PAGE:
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Perl 6 and Parrot Essentials, Second Edition by Leopold Tötsch, Dan Sugalski, Allison Randal

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Arguments

The standard way of passing arguments is by position. The first argument passed in goes to the first parameter, the second to the second, and so on:

sub matchparams ($first, $second) { . . . }

matchparams($one, $two);  # $one is bound to $first
                          # $two is bound to $second

Named Argument Passing

You can also pass arguments in by name, using a list of anonymous pairs. The key of each pair gives the parameter’s name and the value of the pair gives the value to be bound to the parameter. When passed by name, the arguments can come in any order. Optional parameters can be left out, even if they come in the middle of the parameter list. This is particularly useful for subroutines with a large number of optional parameters:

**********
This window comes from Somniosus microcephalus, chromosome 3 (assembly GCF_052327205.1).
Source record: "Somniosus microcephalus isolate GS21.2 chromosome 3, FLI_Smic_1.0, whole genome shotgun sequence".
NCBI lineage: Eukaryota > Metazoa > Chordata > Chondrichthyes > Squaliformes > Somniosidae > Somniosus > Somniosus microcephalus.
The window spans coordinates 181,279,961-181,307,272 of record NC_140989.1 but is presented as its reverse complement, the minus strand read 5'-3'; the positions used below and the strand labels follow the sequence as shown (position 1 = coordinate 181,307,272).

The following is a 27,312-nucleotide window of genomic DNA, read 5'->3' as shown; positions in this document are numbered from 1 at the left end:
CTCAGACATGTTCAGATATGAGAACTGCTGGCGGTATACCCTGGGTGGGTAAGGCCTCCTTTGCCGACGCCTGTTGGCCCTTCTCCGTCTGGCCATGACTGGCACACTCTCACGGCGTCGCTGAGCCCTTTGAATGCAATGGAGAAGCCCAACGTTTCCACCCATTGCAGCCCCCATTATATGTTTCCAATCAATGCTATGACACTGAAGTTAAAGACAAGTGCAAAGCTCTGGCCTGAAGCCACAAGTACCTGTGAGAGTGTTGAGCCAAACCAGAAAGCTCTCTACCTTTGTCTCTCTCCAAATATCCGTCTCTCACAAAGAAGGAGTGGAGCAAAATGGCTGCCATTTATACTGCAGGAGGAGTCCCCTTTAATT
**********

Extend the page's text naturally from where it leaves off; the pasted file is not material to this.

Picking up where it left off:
sub namedparams ($first, ?$second, ?$third is rw) { . . . }

namedparams(third => 'Trillian', first => $name);

Sometimes the option syntax for pairs is clearer than the pair constructor syntax:

namedparams :third('Trillian'), :first($name);

Flattening Arguments

To get the Perl 5-style behavior where the elements of an array (or the pairs of a hash) flatten out into the parameter list, use the flattening operator in the call to the subroutine. Here, $first binds to @array[0] and $second binds to @array[1]:

sub flat ($first, $second) { . . . }

flat(*@array);

A flattened hash argument acts as a list of pairs, which are bound to the parameters just like ordinary named arguments. So, $first is bound to %hash{'first'}, and $second is bound to %hash{'second'}:

sub flat_hash ...

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